The possibility that no public service pay agreement will be in place to follow the current deal when it expires at the end of next year has been raised by Fórsa at a meeting of ICTU’s Public Service Committee.
The union’s general secretary Kevin Callinan said Fórsa and other unions needed to prepare for the possibility, while urging the Government to inject more urgency into addressing problems with the current Public Service Stability Agreement (PSSA).
Public service agreements also govern pay and conditions in non-commercial semi-state organisations.
Talks with the Department of Public Expenditure and Reform (DPER), which have been underway since April, have reached broad agreement on a basic architecture for sectoral bargaining. This would allow unions to deal with grade-specific issues in talks early next year, with a view to implementing outcomes as part of a successor to the PSSA.
But there has, so far, been no agreement on the amount of money that would be available to meet such claims. More worryingly, the sectoral process is yet to be signed off at political level.
This needs to happen soon because a near-certain election in the first half of next year will telescope the time available for talks on a PSSA successor. It was expected that these would take place in the spring or early summer of 2020, but it’s now possible that an election – or post-election coalition talks – will be underway at that time instead.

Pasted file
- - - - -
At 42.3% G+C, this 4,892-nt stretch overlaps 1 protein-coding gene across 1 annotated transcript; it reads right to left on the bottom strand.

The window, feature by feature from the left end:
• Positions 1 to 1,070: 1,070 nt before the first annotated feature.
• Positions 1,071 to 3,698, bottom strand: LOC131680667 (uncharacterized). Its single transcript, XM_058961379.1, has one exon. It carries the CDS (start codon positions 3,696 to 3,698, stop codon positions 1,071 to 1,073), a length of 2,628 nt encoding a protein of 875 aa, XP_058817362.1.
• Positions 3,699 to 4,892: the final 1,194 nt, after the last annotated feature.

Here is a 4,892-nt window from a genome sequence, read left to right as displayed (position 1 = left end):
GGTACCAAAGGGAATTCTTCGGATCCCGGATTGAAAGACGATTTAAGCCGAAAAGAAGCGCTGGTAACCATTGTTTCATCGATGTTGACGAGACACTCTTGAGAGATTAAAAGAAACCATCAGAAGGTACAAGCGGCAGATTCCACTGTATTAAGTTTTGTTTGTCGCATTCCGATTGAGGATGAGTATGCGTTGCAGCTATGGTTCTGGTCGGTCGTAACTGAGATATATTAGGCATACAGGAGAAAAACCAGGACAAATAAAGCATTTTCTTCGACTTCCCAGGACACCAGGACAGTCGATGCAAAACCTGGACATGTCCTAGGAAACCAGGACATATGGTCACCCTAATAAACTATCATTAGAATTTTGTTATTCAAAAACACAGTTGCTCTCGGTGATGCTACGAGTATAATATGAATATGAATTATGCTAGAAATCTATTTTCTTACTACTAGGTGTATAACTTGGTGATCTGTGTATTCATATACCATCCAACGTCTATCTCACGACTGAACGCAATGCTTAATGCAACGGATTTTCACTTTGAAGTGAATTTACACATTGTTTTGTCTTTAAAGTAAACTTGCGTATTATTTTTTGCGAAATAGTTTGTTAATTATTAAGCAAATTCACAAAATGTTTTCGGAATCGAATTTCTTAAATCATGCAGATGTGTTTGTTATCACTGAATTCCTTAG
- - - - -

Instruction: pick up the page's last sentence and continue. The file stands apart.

Although PSSA pay increases are budgeted for 2020, next October’s budget would have to make provision for 2021. The likely electoral timetable means it’s increasingly feasible that negotiations and union ballots may not be concluded by then.
Earlier this year, Fórsa’s Kevin Callinan led unions into talks when he said the PSSA was no longer adequate to maintain living standards and keep up with economy-wide wage settlements. Since then the problem has worsened, with average private sector wage growth now running at three times the rate of public service increases.
Unions therefore fear a nightmare worst-case scenario where public sector pay continues to lag behind in 2020, and no deal is in place to deal with this in 2021 and beyond.
The union-backed Nevin Economic Research Institute has predicted average economy-wide pay increases of 4% in 2020 – a year when PSSA increases will be a maximum of 2.5% in total.
Fórsa has also insisted that a mechanism for dealing with grade-specific issues, including recruitment and retention difficulties, must be put in place.
It says the need for this has deepened since the summer, when the Government wound up the Public Service Pay Commission before it had made determinations for all but a tiny number of grades like nurses and doctors.